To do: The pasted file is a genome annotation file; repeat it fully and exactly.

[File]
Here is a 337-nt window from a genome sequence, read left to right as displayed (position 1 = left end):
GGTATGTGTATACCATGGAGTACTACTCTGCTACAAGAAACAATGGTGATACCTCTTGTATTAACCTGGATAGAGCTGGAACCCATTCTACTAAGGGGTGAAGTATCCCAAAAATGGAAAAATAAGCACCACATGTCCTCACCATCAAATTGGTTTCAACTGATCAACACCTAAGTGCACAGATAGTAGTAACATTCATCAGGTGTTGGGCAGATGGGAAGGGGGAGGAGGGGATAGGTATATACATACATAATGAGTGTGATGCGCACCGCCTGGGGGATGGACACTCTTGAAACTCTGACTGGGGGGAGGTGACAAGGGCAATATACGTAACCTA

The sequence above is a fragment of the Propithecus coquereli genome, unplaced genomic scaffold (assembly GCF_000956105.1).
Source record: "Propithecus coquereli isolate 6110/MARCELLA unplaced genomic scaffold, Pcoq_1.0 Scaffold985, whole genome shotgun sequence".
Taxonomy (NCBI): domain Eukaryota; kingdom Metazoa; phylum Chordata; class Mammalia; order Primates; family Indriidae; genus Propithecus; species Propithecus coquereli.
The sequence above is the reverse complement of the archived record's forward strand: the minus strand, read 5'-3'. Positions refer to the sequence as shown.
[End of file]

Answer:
Here is a 337-nt window from a genome sequence, read left to right as displayed (position 1 = left end):
GGTATGTGTATACCATGGAGTACTACTCTGCTACAAGAAACAATGGTGATACCTCTTGTATTAACCTGGATAGAGCTGGAACCCATTCTACTAAGGGGTGAAGTATCCCAAAAATGGAAAAATAAGCACCACATGTCCTCACCATCAAATTGGTTTCAACTGATCAACACCTAAGTGCACAGATAGTAGTAACATTCATCAGGTGTTGGGCAGATGGGAAGGGGGAGGAGGGGATAGGTATATACATACATAATGAGTGTGATGCGCACCGCCTGGGGGATGGACACTCTTGAAACTCTGACTGGGGGGAGGTGACAAGGGCAATATACGTAACCTA

The sequence above is a fragment of the Propithecus coquereli genome, unplaced genomic scaffold (assembly GCF_000956105.1).
Source record: "Propithecus coquereli isolate 6110/MARCELLA unplaced genomic scaffold, Pcoq_1.0 Scaffold985, whole genome shotgun sequence".
Taxonomy (NCBI): domain Eukaryota; kingdom Metazoa; phylum Chordata; class Mammalia; order Primates; family Indriidae; genus Propithecus; species Propithecus coquereli.
The sequence above is the reverse complement of the archived record's forward strand: the minus strand, read 5'-3'. Positions refer to the sequence as shown.